By Jessica Bakeman
ALBANY - New York's small city, suburban and rural school districts expect to spend an average of $155,355 this year to implement the state's new teacher and principal evaluation plans, a report Thursday from the state School Boards Association found.
The one-year costs outpace the four-year federal grant provided for funding the program by nearly $55,000, according to an analysis of 80 school districts outside the state's "Big Five."
"Our analysis ... shows that the cost of this state initiative falls heavily on school districts," the group's executive director, Timothy Kremer, said in a statement. "This seriously jeopardizes school districts' ability to meet other state and federal requirements and properly serve students."
The evaluation system is a requirement for receiving funding from President Obama's Race to the Top initiative.
In 2010, New York was awarded $700 million in Race To The Top grants. About half of the funding will go to local school districts over four years to implement the evaluation system, as well as other initiatives.
The average grant in New York, excluding the state's five largest city school districts, is $100,670. That's $54,685 short of districts' average implementation costs, according to the report.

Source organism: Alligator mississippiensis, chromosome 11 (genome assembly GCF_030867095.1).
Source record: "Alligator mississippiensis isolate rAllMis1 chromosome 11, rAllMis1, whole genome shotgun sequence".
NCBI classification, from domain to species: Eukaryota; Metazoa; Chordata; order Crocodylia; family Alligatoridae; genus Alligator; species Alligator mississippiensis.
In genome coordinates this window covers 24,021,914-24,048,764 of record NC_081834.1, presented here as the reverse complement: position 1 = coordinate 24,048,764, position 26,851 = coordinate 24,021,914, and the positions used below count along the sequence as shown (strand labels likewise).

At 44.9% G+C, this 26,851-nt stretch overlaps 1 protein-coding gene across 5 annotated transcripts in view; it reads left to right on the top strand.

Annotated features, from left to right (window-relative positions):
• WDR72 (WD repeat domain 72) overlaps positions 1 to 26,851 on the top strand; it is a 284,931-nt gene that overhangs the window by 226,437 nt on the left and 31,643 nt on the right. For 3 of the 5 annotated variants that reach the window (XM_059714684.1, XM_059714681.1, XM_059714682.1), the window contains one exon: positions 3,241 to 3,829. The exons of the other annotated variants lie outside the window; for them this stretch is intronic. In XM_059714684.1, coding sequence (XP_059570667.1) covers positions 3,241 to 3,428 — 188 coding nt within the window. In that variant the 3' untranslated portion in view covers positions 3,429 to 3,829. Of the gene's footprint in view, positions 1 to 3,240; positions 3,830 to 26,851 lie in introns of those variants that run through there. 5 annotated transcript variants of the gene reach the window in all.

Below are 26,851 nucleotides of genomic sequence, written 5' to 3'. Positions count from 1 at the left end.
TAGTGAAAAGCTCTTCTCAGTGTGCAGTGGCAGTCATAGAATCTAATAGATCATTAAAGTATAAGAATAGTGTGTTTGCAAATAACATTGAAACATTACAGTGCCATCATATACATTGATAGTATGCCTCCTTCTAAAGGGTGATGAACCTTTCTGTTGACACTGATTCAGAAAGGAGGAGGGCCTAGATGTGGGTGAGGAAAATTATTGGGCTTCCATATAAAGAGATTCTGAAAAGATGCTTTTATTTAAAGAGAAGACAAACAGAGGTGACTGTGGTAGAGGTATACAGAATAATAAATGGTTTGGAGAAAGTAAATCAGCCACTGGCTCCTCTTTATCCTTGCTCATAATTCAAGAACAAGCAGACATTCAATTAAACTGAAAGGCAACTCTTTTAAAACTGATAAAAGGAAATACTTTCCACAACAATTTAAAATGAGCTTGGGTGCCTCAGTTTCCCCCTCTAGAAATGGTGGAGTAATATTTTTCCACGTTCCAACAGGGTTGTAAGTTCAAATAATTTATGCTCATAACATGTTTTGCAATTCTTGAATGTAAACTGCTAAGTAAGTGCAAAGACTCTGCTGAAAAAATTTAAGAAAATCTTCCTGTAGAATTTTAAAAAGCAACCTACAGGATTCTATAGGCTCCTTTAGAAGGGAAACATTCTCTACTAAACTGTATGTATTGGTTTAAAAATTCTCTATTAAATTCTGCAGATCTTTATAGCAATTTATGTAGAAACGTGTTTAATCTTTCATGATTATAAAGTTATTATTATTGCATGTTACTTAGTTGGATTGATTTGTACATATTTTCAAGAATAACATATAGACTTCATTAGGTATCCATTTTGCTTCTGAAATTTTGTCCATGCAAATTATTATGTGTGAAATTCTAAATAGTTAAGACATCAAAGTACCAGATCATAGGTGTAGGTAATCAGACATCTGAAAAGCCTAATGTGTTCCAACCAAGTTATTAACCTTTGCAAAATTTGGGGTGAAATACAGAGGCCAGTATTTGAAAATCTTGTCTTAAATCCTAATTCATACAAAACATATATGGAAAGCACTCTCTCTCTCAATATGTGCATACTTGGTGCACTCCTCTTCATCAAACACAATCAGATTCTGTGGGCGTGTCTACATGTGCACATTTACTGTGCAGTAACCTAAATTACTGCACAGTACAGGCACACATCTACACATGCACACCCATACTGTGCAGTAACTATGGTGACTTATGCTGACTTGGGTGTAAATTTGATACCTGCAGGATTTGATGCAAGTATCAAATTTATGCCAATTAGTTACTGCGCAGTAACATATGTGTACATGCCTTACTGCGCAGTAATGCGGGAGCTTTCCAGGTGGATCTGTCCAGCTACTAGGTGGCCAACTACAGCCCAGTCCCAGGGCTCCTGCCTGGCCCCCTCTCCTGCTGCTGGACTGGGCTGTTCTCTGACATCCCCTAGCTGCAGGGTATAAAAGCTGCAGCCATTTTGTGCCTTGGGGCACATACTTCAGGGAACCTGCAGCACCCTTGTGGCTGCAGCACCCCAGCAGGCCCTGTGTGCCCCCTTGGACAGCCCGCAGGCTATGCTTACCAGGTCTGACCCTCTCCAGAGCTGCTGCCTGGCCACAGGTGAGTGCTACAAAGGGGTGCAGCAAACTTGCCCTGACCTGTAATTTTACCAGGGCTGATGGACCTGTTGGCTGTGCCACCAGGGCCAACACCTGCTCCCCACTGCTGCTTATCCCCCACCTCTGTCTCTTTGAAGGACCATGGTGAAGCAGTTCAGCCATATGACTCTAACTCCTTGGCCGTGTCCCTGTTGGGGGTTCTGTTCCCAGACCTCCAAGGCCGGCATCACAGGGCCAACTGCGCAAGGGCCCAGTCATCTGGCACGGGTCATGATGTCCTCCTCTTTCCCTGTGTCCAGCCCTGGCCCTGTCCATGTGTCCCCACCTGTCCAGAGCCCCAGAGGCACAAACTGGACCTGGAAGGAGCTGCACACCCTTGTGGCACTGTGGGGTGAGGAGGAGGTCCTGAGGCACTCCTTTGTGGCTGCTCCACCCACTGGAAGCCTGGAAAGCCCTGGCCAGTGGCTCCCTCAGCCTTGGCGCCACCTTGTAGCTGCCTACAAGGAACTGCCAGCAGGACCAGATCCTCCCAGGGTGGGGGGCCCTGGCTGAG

School districts incurred additional compensation costs, as well as those associated with training, developing new assessments and purchasing software and technology. The costs for the 80 districts included in the analysis ranged from $15,500 to $626,583.
"When we talk about unfunded - or, in this case, underfunded - mandates, this is exactly what we mean," Kremer said.
Gov. Andrew Cuomo pushed for the evaluations, tying an increase in school aid this year to districts' ability to reach agreements with their local unions.
Only a handful of school districts missed the Jan. 17 deadline, including the massive New York City district, which is still without a plan. There is currently a court battle over whether the state may withhold $240 million from the district.
Most districts negotiated one-year plans, so they'll have to renew plans by next year or again risk losing a state-funding increase.
Cuomo has said the evaluations will improve the quality of instruction at schools.
The governor's office had no immediate comment.